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The Alexander Technique and musicians

The Alexander Technique has helped thousands of musicians and singers perform with less stress allowing them to perform with ease and fluidity. This approach to movement greatly reduces this risk of pain and injury. The physical demands on musicians due to complex movements of muscular tension result in pain, stiffness and injuries. 76% of all musicians have medical problems that effect their ability to play, due to misuse in the body and RSI (repetitive strain injury). By helping musicians improve the quality of the physical actions involved in playing an instrument or singing, the Alexander Technique also helps improve the quality of the music itself. A violinist’s stiff shoulders and arms will get in the way of a pleasing sound; a singer’s tight neck or jaw will cause the voice to become less resonant.Once the musician can get out of their own way by freeing undue muscular tension their performance is a more organic and fluid experience.

The Alexander Technique is a re-education of the body that investigates a new concept of moving by recognizing one’s habit of movement and redirecting those energies into a a more holistic approach using one’s own mechanism (the body) as a whole as opposed to parts resulting in an ease of movement.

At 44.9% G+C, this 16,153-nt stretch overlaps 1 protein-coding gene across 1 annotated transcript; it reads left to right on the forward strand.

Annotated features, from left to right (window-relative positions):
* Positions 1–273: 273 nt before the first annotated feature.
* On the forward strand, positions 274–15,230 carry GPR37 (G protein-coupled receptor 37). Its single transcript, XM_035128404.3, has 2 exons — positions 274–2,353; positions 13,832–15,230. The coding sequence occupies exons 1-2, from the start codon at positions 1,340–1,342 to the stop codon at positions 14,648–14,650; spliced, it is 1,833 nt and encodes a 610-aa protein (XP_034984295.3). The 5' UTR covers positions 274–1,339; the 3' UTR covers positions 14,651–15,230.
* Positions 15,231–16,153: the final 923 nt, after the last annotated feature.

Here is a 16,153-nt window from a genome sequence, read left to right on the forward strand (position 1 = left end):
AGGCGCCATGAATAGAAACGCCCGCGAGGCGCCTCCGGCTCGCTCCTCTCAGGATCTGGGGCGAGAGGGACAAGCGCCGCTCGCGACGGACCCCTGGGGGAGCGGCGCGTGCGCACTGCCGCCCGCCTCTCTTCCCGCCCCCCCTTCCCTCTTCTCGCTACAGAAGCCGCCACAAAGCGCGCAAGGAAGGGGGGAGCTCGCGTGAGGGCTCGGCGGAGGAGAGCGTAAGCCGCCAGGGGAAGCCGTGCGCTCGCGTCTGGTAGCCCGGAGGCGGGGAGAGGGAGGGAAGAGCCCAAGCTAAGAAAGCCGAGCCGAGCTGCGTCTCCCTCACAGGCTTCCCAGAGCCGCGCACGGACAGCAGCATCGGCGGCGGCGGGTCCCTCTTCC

Over the years, a number of prominent musicians have publicly endorsed the Alexander Technique: Yehudi Menuhin, Paul McCartney, Sting, Julian Bream, James Galway and the conductor Sir Adrian Boult, to name but a few.

The Technique is taught at the Juilliard School of Performing Arts in New York, The Royal College of Music in London, The Boston Conservatory of Music, The Royal Conservatory of Music in Toronto and at many other schools of music, universities and colleges.

We are partnering with an experienced and qualified practitioner of The Alexander Technique. Meet Milsy Davis, and learn how you can improve your posture through these groundbreaking techniques.

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